That leaves unexplained when nations and/or the whole world are judged.  Rambam does not explain, and it’s not crucial for our concern, the meaning of shofar. I think he might have meant that there are many different cycles of judgment. For people, there is certainly a yearly judgment and one at death.  For nations and/or the world, judgment might come at frequencies we don’t know. So when Hashem categorizes Sodom (as Rambam mentions), it might be that there came a judgment point for Sodom, at which time their evil incurred immediate response (in the case of nations, there might also be a severity issue—while even majority evil qualifies as evil, if they go even further to the evil side, they will force Hashem’s hand to judge them, as it were).

Rosh Hashanah: An Annual Judgment and Its Backdrop

In that rubric, the righteous who are written immediately for the good on Rosh Hashanah might not have to be as fully righteous as we imagine.  As long as our actions of the past year were majority good (or perhaps as long as the Divine evaluation indicates that we can be expected to be majority righteous in the year to come), we would be written for the good. In reverse, to be immediately written as evil might mean that the person is so bad that even judged only about the year to come, the expectation is that s/he will be majority evil.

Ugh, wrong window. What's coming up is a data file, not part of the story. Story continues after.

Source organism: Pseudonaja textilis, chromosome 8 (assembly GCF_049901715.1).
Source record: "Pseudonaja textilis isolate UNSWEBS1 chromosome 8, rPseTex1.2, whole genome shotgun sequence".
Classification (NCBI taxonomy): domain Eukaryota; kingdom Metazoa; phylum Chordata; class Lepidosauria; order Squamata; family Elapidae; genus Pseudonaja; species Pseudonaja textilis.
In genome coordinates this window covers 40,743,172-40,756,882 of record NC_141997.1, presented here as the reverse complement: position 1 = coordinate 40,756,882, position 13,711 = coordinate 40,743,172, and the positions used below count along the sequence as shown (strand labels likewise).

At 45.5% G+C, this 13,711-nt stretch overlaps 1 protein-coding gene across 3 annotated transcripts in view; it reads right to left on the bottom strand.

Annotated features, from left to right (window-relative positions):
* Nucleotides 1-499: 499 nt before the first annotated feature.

In one sense, Rambam relieves us by lowering the stakes. We’re not being judged on Rosh Hashanah, we’re being judged, for the past year and upcoming year alone Then he takes away what he’s given us by telling us about shofar and its implications.

We who can become caught up in the ephemeralities of life, need to wake up and remember our Creator. That’s odd—he just told us that Rosh Hashanah is a timely judgment, an annual review as it were, and then he says shofar is taking us out of that, closing with a reminder that we might be half and half, with all the serious consequences of going the wrong way.